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Why F1 drivers are seeking Spanish GP track changes

Why F1 drivers are seeking Spanish GP track changes

F1 News

Why F1 drivers are seeking Spanish GP track changes

Why F1 drivers are seeking Spanish GP track changes
Ian Parkes & Ewan Gale

Fernando Alonso and Carlos Sainz have indicated F1 drivers would prefer the Circuit de Barcelona-Catalunya to revert to the high-speed final sector layout.

The double right-hander that plunges downhill to finish the lap in Spain was changed to a slow-speed chicane ahead of the 2007 season in an attempt to boost overtaking.

In doing so, the track lost part of its scintillating appeal with cars no longer on the edge of their limits and with overtaking down the start-finish straight remaining at a premium.

Alpine driver Alonso has explained he would prefer to race on the old layout. He said: "As a driver, you would prefer to have the two fast corners just to maximise the potential of the F1 car on the aerodynamics.

"If it was changed then there was a reason behind it and I guess that reason is still applicable now.

"I am happy to race with any configuration but I guess there is a logic why we are racing with these last corners and the slow last sector so I am happy to race with that.

"I don't think the racing would change much because you cannot follow closely in the last two corners anyway in either of the configurations so I don't think that would have a huge impact."

Fellow Spaniard Sainz added: "I don't think it would change [racing] massively but if it wouldn't change massively then I would prefer the high-speed double-corner.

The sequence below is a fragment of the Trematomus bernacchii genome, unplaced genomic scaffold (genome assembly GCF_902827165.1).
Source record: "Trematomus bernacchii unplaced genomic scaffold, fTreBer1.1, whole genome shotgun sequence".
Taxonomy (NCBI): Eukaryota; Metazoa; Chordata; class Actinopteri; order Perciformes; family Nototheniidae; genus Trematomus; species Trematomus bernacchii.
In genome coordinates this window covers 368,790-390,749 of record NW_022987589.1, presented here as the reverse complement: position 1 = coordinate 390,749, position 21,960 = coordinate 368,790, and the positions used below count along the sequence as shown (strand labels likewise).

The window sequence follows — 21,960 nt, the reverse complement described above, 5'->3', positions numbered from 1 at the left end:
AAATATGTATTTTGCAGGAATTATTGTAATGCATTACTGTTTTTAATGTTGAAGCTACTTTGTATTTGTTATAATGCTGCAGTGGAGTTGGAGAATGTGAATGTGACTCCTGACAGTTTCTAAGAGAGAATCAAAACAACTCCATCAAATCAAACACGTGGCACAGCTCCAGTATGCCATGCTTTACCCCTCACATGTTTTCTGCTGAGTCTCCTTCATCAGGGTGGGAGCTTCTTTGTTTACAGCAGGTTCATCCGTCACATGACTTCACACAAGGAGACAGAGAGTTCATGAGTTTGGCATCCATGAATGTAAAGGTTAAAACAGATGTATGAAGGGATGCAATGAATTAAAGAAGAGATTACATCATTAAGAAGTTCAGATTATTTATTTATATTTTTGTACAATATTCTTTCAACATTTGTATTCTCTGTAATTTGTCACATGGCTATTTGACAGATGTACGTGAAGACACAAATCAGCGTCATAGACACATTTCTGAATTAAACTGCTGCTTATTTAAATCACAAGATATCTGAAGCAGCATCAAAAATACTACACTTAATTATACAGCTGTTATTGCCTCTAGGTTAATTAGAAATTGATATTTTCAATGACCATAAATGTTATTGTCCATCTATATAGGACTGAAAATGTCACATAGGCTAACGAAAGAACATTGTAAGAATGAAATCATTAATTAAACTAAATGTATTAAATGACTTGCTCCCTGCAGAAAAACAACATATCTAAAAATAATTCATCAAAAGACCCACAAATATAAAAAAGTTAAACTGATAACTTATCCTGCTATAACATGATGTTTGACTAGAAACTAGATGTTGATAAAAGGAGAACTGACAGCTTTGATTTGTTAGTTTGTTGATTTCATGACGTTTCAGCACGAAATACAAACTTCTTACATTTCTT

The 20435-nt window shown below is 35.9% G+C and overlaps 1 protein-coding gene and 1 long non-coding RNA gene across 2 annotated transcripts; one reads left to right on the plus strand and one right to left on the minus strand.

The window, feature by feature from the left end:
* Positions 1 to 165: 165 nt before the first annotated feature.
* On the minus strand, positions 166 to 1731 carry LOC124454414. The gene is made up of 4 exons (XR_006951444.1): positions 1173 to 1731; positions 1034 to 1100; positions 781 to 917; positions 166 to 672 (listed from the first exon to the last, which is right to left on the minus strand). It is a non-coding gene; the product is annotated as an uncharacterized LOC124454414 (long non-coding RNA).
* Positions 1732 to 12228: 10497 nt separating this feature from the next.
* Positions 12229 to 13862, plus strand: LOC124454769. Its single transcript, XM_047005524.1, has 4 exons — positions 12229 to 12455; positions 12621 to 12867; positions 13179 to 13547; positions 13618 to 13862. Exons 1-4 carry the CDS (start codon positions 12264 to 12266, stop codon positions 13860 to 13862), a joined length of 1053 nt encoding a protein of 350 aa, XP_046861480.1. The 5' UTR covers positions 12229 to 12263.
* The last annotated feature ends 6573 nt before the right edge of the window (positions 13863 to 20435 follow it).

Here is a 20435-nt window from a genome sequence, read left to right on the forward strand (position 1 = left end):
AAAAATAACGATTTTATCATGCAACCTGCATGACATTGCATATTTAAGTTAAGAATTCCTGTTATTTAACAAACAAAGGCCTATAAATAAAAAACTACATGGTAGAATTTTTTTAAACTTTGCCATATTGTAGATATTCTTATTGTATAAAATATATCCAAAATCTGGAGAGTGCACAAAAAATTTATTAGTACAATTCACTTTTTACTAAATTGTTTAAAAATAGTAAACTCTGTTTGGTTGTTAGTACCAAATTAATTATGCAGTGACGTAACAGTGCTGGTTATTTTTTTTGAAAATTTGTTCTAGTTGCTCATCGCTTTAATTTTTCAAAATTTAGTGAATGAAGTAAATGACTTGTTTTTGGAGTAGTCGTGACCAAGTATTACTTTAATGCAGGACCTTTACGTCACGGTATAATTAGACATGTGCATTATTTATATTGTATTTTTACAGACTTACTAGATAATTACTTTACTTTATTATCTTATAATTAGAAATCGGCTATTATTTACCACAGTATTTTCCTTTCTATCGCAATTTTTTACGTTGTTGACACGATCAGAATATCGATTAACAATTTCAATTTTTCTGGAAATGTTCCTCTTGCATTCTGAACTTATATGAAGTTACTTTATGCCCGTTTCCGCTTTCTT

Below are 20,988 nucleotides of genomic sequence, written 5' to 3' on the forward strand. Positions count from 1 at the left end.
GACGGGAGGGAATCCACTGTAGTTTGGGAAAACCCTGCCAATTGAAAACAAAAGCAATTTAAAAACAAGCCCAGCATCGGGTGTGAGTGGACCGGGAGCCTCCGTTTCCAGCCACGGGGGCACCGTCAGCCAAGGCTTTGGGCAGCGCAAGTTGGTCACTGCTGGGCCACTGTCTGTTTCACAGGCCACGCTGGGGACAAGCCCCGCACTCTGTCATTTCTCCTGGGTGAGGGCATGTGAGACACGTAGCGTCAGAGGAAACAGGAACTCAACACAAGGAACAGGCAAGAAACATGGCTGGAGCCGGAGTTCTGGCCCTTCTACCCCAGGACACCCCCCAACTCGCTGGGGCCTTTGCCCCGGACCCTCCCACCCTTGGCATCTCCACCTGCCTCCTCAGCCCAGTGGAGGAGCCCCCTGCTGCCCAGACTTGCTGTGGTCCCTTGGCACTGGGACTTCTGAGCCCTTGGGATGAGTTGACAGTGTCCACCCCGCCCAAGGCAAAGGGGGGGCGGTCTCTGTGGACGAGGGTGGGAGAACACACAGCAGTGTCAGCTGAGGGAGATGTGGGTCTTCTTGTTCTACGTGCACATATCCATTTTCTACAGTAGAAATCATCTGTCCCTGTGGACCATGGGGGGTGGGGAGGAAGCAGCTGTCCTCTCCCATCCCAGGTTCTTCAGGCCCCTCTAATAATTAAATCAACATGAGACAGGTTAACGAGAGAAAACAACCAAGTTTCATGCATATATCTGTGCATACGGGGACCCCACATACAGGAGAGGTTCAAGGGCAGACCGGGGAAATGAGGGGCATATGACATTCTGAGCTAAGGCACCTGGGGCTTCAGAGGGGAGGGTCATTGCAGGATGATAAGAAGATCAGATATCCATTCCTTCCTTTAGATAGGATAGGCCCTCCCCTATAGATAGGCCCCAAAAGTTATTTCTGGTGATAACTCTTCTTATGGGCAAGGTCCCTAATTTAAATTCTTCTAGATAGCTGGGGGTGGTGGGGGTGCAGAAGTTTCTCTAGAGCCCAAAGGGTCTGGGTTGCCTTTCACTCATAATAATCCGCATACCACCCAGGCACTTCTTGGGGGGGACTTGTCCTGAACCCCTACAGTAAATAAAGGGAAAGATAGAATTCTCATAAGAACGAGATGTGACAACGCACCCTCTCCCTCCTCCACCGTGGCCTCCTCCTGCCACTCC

"Why? Because it is the old school version of the track, it is what I grew up watching.

"Since the chicane was introduced, I don't think overtaking has improved so I would just go for the more fun version for the driver and probably also for the fans.

"I think racing has changed since back then, now we have DRS and the DRS would be more powerful if you exit the last corner a bit quicker, there would potentially be more tow-effect and it could facilitate overtaking.

"But, it could also go the other way and the last corner would be too difficult to follow. I don't know but I would love to try."

One change that has been made to the circuit since last year's Spanish Grand Prix is a reprofiling to turn 10 that harks back to the more sweeping version used before the corner was tightened for 2004.

Alonso commented: "I don't think it will change much. I don't think there will be a huge impact on lap time, set-up or overtaking opportunity. It should be quite transparent from the spectators' point of view."

Adding to his compatriot's views, Sainz stated: "In the past, turn 10 was difficult to follow because there was only one line.

"Maybe having a wider line you can place your car a bit differently compared to the car in front and get a bit more clean air but at the same time it is a higher-speed corner, so we will see a bit more downforce loss.

"One thing might compensate the other. We will try it first and give comments after."

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